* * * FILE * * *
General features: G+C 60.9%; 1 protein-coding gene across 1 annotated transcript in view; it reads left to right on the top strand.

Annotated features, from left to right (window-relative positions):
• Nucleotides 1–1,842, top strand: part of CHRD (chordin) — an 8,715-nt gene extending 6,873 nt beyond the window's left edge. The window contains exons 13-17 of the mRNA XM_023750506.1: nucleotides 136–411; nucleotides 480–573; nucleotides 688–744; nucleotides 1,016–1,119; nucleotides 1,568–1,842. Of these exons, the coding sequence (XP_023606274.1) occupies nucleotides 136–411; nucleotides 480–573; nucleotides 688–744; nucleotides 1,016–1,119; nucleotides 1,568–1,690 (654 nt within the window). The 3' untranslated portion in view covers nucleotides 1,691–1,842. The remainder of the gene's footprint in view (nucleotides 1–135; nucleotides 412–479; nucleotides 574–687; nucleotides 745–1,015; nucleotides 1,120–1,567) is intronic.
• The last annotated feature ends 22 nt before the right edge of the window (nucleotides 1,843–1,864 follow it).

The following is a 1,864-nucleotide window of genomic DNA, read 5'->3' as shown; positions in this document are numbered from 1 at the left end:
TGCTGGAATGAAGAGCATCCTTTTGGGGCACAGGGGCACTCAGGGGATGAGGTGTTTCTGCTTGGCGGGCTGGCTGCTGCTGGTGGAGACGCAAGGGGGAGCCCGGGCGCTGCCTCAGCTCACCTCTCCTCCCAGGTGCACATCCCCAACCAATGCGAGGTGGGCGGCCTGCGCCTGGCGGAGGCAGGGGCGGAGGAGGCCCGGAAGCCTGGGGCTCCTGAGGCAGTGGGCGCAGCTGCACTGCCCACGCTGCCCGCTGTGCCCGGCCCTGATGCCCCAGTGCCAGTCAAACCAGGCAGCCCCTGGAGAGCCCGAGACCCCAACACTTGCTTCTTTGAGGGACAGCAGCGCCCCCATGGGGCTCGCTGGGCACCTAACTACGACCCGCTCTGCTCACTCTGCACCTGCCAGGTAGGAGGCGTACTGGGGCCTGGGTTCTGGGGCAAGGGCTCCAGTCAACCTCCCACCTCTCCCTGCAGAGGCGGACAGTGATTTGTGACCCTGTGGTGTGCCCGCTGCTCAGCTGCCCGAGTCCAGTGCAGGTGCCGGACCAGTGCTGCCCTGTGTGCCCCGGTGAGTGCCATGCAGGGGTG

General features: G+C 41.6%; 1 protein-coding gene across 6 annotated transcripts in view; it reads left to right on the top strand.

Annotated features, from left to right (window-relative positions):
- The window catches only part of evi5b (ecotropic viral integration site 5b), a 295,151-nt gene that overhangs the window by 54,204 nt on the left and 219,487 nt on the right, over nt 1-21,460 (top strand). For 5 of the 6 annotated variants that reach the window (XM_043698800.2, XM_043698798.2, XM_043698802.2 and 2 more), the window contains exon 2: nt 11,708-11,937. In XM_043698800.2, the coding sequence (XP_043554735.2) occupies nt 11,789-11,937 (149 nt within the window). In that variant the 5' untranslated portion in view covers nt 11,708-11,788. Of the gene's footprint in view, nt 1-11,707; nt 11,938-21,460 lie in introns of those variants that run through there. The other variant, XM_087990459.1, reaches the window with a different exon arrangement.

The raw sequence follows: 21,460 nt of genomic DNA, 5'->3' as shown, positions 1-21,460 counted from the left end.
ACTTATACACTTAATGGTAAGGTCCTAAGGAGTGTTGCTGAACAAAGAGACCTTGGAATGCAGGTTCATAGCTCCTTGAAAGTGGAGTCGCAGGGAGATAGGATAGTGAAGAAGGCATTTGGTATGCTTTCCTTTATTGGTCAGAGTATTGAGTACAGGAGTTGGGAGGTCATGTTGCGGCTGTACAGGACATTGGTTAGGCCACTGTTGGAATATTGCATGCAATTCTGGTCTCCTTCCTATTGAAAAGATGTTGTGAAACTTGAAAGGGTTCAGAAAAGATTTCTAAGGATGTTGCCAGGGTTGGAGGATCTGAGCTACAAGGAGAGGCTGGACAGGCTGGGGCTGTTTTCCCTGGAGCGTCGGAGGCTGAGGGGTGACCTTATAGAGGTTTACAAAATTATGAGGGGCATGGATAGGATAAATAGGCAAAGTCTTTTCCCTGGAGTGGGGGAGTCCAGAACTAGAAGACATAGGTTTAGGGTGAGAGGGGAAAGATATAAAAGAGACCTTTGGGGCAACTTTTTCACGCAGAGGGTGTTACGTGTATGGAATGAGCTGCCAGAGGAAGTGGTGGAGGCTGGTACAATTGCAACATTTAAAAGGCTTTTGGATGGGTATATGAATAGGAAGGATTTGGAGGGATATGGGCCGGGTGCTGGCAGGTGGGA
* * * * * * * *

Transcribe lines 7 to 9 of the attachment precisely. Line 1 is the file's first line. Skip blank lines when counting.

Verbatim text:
General features: G+C 41.6%; 1 protein-coding gene across 6 annotated transcripts in view; it reads left to right on the top strand.

Annotated features, from left to right (window-relative positions):
- The window catches only part of evi5b (ecotropic viral integration site 5b), a 295,151-nt gene that overhangs the window by 54,204 nt on the left and 219,487 nt on the right, over nt 1-21,460 (top strand). For 5 of the 6 annotated variants that reach the window (XM_043698800.2, XM_043698798.2, XM_043698802.2 and 2 more), the window contains exon 2: nt 11,708-11,937. In XM_043698800.2, the coding sequence (XP_043554735.2) occupies nt 11,789-11,937 (149 nt within the window). In that variant the 5' untranslated portion in view covers nt 11,708-11,788. Of the gene's footprint in view, nt 1-11,707; nt 11,938-21,460 lie in introns of those variants that run through there. The other variant, XM_087990459.1, reaches the window with a different exon arrangement.